Boris Johnson ignored security guidance on personal mobile phones
Boris Johnson ‘ignored security guidance to text Saudi Arabia Crown Prince Mohammed bin Salman and billionaire Sir James Dyson on his personal phone’
- Ministers were issued with classified advice following the 2019 general election
- It warned them against using their personal devices and communication apps
- Despite this, the prime minister is believed to have messaged both Saudi Arabia’s Crown Prince Mohammad bin Salman and billionaire Sir James Dyson
- The classified warning given to ministers has been revealed in legal documents
Prime Minister Boris Johnson ignored his own national security guidance over the use of a personal mobile phone, according to legal documents.
In recent years, Mr Johnson is alleged to have texted both Saudi Arabia’s Crown Prince Mohammad bin Salman and billionaire Sir James Dyson on his own mobile phone to discuss official business.
This is despite Mr Johnson and senior ministers being warned two years ago not to conduct government business on their personal devices or communication apps, The Times has reported, citing the documents.
The revelation comes amid questions over minister’s widespread use of WhatsApp and other messaging apps when conducting government communications.
Prime Minister Boris Johnson (pictured during a visit to The Foreign, Commonwealth and Development Office Crisis Centre at the Foreign Offices on August 27, 2021 in London) ignored his own national security guidance over the use of a personal mobile phone, according to legal documents
Ministers were issued with classified advice following the 2019 general election, warning them that both their personal mobile phones and email accounts were at risk of being hacked, the newspaper reported.
The document titled ‘The Security of Government Business’ was given to ministers after the Conservative Party’s election win, and was marked ‘Official – Sensitive’.
The Times reported that the document warned ministers that their personal IT would not be as secure as that issued by government departments.
It also said they should not use ‘personal devices, email and communication applications for government business at any clarification.’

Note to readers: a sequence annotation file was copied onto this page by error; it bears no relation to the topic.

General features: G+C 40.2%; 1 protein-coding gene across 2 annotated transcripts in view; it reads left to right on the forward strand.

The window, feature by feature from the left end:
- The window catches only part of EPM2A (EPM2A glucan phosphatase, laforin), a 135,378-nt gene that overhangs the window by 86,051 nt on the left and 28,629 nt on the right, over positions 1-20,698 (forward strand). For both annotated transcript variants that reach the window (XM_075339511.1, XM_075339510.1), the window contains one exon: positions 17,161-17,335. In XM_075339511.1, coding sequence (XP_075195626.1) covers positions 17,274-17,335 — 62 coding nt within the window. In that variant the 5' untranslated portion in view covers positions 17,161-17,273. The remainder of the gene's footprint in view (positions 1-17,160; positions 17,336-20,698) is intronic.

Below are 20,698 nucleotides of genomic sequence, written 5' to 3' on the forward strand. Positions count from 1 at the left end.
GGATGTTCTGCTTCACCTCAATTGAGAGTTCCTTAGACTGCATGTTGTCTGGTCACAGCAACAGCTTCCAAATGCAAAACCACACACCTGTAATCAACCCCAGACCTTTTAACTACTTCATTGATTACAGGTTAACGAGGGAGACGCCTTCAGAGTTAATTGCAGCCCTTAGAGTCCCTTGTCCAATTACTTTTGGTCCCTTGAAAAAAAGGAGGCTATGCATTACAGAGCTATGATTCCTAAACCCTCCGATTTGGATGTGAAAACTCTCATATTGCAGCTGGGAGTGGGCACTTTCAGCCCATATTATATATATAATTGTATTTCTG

The advice issued to ministers was revealed as part of a legal case brought against the government by campaign group Foxglove and non-profit organisation The Citizens, which are aiming to ‘stop ministers making major decisions over apps like WhatsApp and Signal, where messages can be set to disappear,’ their website says.
‘It is astonishing that it has taken our legal action to uncover the fact that the government actually has a secret policy banning the use of WhatsApp messages and private emails for government business,’ executive director of The Citizens Clara Maguire told The Times.
In recent years, Mr Johnson is alleged to have texted both Saudi Arabia’s Crown Prince Mohammad bin Salman (left) and billionaire Sir James Dyson (right) on his own mobile phone to discuss official business.
Cori Crider, Foxglove’s director, questioned whether Boris Johnson had ‘ever bothered to read his own secret policy banning ministers’ from using personal devices and applications.
Recent reports have revealed the extent of ministers’ reliance on their personal mobile phones, private email accounts and apps such as WhatsApp when conducting government business.
It has been reported that Johnson and the Saudi prince texted about a potential Saudi-backed takeover bid for Newcastle United football club.
Meanwhile, Mr Dyson is said to have messaged the prime minister in order to secure favourable tax arrangements for his staff coming to the UK to supply ventilators amid a shortage during the depths of the coronavirus pandemic.
The takeover of Newcastle United never went through, and the Dyson ventilators were not needed by the NHS.
It has also been reported that Chancellor Rishi Sunak and Michael Gove were among cabinet ministers to exchange messages with David Cameron regarding Greensill Capital’s access to emergency coronavirus loans.
It was revealed by The Sunday Times that Matt Hancock – the former health secretary who resigned after he was found to be having an affair with his aide – used his personal Gmail account to conduct business.
In addition, it was also found earlier this year that the prime minister’s phone number had been available online for 15 years.
Labour has accused the government of ignoring the security guidance in an attempt to avoid scrutiny, with the party’s deputy leader Angela Rayner saying Johnson and ministers are ‘putting out nation’s security at risk’, according to The Times.
But a Cabinet Office spokesperson told the newspaper that not all conversations had by ministers will be government business, adding that ‘significant content related to government business from such discussions is passed back to officials.’
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